When most European Union movers and shakers still talk about multi-speed Europe as a solution to the bloc's perceived malaise, the Bulgarian government has declared its ambition to hop on the fast-speed train. It is now official that Bulgaria is probing EU capitals (mainly Berlin and Paris) for support to join the ERM II, the Eurozone's waiting room (see p. 24), and to finally get into the EU's Schengen borderless area.
These will be difficult feats to accomplish, since Sofia is often regarded as a EU laggard in the first place. The whole concept of multi-speed Europe was developed as a vehicle for the EU founding members to move forward, leaving behind their burdensome poorer brethren from the East. As it might have been expected from the outset, Bulgaria's diplomatic offensive hit a wall not only in Austria, but quite discouragingly in Germany as well (as far Schengen is concerned).
However, the likely disappointment should not be a reason to criticize the government. Such attempts should be encouraged, as they are a rare occasion for any Bulgarian government to set a more difficult target than the low-hanging fruits of celebrating the completion of a few kilometers of highway or a new sports hall. A slap or two are actually healthy, because without this old-fashioned educational approach, the government will never engage in meaningful reforms to Bulgaria's anti-corruption apparatus and judicial system.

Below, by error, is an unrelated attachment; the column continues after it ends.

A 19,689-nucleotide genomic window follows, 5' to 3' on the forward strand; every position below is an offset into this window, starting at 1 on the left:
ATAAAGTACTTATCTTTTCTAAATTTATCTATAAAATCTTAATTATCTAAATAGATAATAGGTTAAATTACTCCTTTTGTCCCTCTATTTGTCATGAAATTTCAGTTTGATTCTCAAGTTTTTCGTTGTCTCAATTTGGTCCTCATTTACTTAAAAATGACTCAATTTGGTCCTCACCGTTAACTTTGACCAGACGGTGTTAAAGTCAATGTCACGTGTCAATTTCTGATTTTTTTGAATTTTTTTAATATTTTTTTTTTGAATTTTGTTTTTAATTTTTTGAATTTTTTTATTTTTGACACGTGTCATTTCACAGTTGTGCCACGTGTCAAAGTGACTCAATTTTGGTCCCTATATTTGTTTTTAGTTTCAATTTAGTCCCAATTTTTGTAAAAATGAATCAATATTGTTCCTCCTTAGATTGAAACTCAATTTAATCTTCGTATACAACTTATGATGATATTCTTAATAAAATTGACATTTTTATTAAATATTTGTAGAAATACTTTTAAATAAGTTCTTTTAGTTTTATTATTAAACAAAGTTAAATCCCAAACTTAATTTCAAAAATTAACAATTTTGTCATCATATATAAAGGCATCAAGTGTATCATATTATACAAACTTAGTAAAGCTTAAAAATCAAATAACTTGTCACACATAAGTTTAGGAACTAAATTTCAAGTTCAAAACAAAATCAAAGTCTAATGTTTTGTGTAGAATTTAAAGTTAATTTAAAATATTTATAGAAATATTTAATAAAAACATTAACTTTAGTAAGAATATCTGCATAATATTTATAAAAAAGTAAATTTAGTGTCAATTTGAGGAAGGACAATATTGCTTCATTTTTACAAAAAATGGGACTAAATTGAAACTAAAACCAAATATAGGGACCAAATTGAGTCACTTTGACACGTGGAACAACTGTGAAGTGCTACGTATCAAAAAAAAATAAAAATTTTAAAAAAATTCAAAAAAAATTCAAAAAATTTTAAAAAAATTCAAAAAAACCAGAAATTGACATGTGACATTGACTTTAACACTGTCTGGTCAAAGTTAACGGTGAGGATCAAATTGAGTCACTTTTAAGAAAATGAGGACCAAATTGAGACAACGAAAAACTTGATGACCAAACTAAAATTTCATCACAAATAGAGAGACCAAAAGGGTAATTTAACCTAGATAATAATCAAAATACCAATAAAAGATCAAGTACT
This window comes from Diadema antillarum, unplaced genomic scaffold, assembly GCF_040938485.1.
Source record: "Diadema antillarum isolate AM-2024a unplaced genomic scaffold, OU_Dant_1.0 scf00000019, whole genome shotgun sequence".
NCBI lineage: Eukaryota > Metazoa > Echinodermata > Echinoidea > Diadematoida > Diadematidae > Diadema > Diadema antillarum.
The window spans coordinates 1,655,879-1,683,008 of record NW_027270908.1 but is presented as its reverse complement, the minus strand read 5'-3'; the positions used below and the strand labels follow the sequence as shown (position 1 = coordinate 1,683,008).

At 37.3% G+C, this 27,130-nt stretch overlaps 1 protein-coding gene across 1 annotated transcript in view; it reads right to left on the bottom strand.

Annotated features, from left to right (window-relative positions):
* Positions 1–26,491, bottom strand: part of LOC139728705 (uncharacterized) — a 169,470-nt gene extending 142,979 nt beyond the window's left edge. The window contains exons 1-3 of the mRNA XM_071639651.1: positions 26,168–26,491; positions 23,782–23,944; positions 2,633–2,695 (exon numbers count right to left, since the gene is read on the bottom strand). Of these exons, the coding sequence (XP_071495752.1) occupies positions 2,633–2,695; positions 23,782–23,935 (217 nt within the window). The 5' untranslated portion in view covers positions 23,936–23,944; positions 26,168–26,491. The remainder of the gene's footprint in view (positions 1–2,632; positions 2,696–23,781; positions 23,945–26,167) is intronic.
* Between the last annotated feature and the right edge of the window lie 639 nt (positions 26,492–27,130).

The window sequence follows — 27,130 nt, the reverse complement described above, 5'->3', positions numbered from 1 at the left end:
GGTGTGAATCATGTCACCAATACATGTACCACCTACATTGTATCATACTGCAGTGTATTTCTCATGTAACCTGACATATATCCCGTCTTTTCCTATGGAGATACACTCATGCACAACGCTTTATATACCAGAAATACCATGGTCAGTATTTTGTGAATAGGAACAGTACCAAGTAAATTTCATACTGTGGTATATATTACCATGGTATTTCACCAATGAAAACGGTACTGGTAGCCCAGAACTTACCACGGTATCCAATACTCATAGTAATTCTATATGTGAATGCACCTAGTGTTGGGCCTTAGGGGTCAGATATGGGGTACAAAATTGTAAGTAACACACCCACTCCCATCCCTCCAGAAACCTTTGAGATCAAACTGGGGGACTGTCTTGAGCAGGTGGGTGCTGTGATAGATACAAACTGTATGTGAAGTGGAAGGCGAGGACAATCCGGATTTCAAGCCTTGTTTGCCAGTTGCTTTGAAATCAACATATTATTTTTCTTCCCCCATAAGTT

In this issue you will get the chance to look at a detailed presentation of the 100 biggest Bulgarian companies by revenue. These series of articles are part of the annual K100 ranking compiled by our sister news outlet Капитал (Capital) and regarded as the most authoritative and comprehensive overview of Bulgarian businesses and the environment they operate in.